1 results for Alexander, Samuel Thomas Vaughan

  • An affect-sensitive intelligent tutoring system with an animated pedagogical agent that adapts to student emotion like a human tutor : a thesis presented in partial fulfillment of the requirements for the degree of Doctor of Philosophy in Computer Science at Massey University, Albany, New Zealand

    Alexander, Samuel Thomas Vaughan

    Thesis
    Massey University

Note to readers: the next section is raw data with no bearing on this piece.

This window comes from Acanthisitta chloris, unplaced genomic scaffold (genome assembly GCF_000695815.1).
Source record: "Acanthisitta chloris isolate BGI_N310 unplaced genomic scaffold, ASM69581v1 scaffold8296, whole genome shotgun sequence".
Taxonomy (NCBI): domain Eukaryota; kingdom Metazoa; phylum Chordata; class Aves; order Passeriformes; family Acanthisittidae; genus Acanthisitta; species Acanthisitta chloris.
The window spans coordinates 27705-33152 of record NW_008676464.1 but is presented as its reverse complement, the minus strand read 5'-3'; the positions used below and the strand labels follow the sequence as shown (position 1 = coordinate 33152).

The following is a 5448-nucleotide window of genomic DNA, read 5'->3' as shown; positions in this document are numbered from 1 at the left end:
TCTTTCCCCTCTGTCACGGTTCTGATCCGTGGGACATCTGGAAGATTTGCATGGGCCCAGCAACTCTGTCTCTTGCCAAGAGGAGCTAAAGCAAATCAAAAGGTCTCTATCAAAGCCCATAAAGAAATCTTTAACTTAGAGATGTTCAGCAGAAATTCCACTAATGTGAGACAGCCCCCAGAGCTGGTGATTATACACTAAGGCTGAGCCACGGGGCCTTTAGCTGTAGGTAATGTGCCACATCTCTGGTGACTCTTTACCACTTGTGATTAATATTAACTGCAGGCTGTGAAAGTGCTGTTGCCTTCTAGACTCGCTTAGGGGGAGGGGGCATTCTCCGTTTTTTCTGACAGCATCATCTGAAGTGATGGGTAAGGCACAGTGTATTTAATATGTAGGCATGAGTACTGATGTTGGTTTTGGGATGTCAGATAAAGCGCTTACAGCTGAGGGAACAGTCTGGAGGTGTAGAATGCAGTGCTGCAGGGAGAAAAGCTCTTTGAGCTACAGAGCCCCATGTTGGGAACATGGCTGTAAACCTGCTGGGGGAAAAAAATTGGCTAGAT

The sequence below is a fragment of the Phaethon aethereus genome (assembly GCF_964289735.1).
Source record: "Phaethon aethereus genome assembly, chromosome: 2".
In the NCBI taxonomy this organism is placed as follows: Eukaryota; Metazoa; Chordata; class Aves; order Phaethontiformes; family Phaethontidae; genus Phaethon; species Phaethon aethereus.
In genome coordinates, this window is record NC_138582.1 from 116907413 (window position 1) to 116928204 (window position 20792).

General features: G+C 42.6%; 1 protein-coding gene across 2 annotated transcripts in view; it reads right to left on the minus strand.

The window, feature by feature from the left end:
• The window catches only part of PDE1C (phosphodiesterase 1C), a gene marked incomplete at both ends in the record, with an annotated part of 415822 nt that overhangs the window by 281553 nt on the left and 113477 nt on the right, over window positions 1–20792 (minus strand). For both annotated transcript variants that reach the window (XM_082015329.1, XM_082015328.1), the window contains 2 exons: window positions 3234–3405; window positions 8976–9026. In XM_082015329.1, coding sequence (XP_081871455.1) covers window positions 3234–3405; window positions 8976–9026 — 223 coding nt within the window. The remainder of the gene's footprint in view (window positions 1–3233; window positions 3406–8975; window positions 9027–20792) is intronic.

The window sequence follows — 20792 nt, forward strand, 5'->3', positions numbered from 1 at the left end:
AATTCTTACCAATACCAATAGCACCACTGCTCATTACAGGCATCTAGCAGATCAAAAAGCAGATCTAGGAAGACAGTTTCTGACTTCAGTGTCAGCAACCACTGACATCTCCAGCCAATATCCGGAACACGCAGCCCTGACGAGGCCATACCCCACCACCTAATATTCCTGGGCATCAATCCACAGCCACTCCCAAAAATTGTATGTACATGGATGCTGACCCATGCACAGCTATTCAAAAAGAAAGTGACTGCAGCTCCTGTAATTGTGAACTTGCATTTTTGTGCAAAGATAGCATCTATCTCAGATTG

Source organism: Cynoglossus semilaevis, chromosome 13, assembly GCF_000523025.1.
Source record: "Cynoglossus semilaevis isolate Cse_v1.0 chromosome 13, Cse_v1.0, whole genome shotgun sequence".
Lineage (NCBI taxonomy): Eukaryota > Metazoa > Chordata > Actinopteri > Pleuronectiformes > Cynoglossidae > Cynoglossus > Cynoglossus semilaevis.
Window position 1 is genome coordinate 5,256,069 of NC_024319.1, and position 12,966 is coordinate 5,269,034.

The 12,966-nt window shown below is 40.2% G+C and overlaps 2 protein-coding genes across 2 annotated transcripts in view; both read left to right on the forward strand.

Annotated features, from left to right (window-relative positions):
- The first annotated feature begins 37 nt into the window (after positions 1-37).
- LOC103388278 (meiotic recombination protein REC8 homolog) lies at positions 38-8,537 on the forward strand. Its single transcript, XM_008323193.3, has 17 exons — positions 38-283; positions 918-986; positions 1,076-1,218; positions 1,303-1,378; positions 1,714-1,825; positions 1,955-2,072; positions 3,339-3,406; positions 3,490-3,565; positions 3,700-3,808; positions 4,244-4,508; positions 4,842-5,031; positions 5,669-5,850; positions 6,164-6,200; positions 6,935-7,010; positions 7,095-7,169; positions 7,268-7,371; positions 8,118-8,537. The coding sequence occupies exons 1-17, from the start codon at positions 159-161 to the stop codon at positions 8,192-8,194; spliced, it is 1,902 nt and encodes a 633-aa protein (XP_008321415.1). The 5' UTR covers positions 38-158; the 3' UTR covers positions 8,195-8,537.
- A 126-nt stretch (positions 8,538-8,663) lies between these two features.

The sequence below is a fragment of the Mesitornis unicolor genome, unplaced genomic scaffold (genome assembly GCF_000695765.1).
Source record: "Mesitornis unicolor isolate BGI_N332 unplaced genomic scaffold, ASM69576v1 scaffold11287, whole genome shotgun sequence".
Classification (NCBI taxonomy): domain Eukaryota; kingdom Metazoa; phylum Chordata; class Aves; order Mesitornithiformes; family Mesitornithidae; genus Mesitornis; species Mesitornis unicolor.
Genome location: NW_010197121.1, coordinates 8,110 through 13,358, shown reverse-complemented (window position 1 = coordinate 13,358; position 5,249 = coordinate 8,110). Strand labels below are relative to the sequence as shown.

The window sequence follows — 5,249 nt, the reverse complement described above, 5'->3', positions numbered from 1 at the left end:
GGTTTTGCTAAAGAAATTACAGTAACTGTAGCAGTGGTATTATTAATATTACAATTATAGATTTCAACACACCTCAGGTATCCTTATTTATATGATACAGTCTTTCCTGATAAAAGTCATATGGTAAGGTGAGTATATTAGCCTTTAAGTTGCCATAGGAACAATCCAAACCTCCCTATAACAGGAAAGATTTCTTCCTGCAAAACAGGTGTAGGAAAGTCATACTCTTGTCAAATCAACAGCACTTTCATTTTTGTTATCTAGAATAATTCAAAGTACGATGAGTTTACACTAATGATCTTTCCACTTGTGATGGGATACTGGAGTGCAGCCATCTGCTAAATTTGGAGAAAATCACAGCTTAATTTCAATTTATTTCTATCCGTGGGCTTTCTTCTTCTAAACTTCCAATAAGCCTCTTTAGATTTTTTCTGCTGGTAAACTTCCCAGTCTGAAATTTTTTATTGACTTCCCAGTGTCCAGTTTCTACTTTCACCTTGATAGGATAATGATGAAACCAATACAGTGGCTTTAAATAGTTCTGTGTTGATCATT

One of the established strengths of human tutors is their ability to recognise and adapt to the emotions of students. This is a skill that has traditionally been lacking from Intelligent Tutoring Systems (ITSs); despite their ability to intelligently model and adapt to aspects of the student’s cognitive state, ITSs are generally completely unable to detect or adapt to aspects of the student’s affective state. In response to this shortcoming, this thesis explores the pioneering development of an emotion-sensitive ITS. With the empathy of effective human tutors as our blueprint, we investigate how an artificial tutor should adapt to the affective state of students, and develop an original affective tutoring strategies method. As a validation of the feasibility of an emotion-sensitive tutoring system, we implement and test our method in a functional Affective Tutoring System (ATS) for counting and addition, Easy with Eve, featuring an empathetic animated pedagogical agent, Eve. Eve is able to detect student affect using an in-house real time facial expression analysis system. To inform the system’s adaptation to student affect, the novel method for student modelling and emotion-sensitive tutoring strategies has been developed using a fuzzy, case-based reasoning approach. This approach is used to mine data about human tutor adaptations to student affect that was generated by an observational study of human tutors that was carried out in a local primary school. To test the impact of emotion detection and the presence of the animated agent, four different versions of the ATS were tested in local primary schools with a total of 59 participants. The findings from the study indicate that adding the detection of facial expressions to the student model did not improve student short-term performance, but there was mixed evidence that the presence of the animated agent Eve may cause students to perceive the system slightly more positively (a persona effect). This effect was marginally greater when the animated agent was enabled to detect and adapt to the affective state of students, which tentatively shows that emotion detection in an ATS may have a positive effect on student motivation.

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